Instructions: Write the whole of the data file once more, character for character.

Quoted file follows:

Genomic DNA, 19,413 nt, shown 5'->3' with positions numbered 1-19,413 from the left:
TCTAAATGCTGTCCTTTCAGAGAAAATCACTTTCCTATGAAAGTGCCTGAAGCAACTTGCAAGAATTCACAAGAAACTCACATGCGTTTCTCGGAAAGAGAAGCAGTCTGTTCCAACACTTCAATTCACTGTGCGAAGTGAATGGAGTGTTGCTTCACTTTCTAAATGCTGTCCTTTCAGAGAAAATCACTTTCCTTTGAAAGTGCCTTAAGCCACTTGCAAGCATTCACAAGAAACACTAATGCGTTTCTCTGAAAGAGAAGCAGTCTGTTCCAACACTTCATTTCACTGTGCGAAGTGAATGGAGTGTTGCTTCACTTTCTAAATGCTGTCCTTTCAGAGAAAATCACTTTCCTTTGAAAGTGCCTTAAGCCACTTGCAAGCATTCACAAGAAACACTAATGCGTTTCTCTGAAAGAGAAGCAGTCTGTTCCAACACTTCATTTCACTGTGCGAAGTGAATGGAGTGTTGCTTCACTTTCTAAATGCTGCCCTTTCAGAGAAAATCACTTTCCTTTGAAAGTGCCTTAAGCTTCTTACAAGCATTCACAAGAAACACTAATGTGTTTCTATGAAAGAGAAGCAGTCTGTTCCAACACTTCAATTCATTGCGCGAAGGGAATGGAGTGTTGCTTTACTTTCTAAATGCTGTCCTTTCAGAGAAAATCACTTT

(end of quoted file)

Genomic DNA, 19,413 nt, shown 5'->3' with positions numbered 1-19,413 from the left:
TCTAAATGCTGTCCTTTCAGAGAAAATCACTTTCCTATGAAAGTGCCTGAAGCAACTTGCAAGAATTCACAAGAAACTCACATGCGTTTCTCGGAAAGAGAAGCAGTCTGTTCCAACACTTCAATTCACTGTGCGAAGTGAATGGAGTGTTGCTTCACTTTCTAAATGCTGTCCTTTCAGAGAAAATCACTTTCCTTTGAAAGTGCCTTAAGCCACTTGCAAGCATTCACAAGAAACACTAATGCGTTTCTCTGAAAGAGAAGCAGTCTGTTCCAACACTTCATTTCACTGTGCGAAGTGAATGGAGTGTTGCTTCACTTTCTAAATGCTGTCCTTTCAGAGAAAATCACTTTCCTTTGAAAGTGCCTTAAGCCACTTGCAAGCATTCACAAGAAACACTAATGCGTTTCTCTGAAAGAGAAGCAGTCTGTTCCAACACTTCATTTCACTGTGCGAAGTGAATGGAGTGTTGCTTCACTTTCTAAATGCTGCCCTTTCAGAGAAAATCACTTTCCTTTGAAAGTGCCTTAAGCTTCTTACAAGCATTCACAAGAAACACTAATGTGTTTCTATGAAAGAGAAGCAGTCTGTTCCAACACTTCAATTCATTGCGCGAAGGGAATGGAGTGTTGCTTTACTTTCTAAATGCTGTCCTTTCAGAGAAAATCACTTT